October 05, 2013 10:23 AM
Do you want to know who you are?Don't ask.Act!Action will delineate and define you.
Thomas Jefferson
-
What counts are Islamist Iran actions.
Iran offers only words without any concrete actions.

Islamist Iran can take actions within one day.Government policy may change unexpected in short time.
However infrastructure to build NUKS takes long period.
Do the followings in one day:
*Stop:
-building new centrifuges.
-centrifuges spilling
-building underground Atomic facilities>
After all–Islamist Iran doesn't need all the above for peaceful Nuke research.
As Islamist Iran claims-close your yeas–don’t see the reality-let's talk and I will continuing building)Remember:Islamist Iran has done it already in the past)
Rouhani,acting as Iran chief negotiator with EU succeeded to prevent Iran's case from being reported to the UN Security Council,buying time for Iran complete its nuclear fuel cycle and took groundbreaking steps in Nuclear development.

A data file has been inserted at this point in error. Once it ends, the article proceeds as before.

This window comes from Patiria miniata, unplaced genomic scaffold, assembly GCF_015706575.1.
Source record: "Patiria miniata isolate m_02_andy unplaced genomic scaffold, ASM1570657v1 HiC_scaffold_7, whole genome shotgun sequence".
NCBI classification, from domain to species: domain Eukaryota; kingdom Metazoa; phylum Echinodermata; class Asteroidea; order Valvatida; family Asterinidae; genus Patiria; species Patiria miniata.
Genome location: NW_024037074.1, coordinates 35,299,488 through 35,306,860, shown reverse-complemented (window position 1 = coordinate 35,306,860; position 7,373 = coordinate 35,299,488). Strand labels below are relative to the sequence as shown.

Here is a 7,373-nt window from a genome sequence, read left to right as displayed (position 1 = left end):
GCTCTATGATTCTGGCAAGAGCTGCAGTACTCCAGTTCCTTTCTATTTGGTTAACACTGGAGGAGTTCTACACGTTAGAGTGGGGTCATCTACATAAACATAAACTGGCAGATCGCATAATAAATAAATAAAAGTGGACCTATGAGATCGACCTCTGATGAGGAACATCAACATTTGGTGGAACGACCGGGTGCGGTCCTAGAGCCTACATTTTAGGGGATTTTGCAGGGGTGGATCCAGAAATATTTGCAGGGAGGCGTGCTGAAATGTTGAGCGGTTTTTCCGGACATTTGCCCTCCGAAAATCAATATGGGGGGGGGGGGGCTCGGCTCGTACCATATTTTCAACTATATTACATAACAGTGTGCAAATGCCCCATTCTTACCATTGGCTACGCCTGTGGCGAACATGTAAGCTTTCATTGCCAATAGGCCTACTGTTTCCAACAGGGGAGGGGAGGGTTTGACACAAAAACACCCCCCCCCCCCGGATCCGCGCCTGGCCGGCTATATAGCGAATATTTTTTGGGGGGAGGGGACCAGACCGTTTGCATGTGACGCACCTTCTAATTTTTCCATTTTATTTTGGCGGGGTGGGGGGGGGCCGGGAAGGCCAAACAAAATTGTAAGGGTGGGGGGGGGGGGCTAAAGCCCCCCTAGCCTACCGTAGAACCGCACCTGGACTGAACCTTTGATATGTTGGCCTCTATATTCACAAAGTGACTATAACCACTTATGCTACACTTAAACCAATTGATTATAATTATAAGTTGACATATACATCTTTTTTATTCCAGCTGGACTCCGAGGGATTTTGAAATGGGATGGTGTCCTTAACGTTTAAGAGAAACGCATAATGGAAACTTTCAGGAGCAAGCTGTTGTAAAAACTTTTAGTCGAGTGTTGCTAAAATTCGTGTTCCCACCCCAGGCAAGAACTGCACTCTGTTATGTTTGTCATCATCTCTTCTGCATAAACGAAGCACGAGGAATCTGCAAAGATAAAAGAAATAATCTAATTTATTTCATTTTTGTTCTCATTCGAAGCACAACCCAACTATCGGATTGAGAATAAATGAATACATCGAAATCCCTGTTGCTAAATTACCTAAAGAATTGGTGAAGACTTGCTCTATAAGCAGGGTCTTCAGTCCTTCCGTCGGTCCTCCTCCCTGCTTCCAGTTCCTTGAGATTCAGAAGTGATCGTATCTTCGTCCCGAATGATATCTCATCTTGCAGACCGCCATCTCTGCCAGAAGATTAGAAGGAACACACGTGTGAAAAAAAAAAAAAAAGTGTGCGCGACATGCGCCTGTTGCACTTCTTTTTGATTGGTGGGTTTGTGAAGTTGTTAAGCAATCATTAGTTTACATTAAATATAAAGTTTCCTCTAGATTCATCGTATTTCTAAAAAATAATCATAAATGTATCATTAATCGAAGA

Hassan Rouhani in Wikipedia

Featured Videos

Your JavaScript is turned off or you have an old version of Adobe's Flash Player. Get the latest Flash player.
US Supreme Court Hears Hijab Discrimination Casei
X
Katherine Gypson
February 25, 2015 11:30 PM
The U.S. Supreme Court has heard opening arguments in a workplace religious discrimination case that examines whether a clothing store can refuse to hire a young woman for wearing the headscarf she says is a symbol of her Muslim faith. Katherine Gypson reports from the Supreme Court.
Video

Video US Supreme Court Hears Hijab Discrimination Case

The U.S. Supreme Court has heard opening arguments in a workplace religious discrimination case that examines whether a clothing store can refuse to hire a young woman for wearing the headscarf she says is a symbol of her Muslim faith. Katherine Gypson reports from the Supreme Court.
Video

Video Falling Gas Prices Hurt Nascent Illinois Hydraulic Fracturing Industry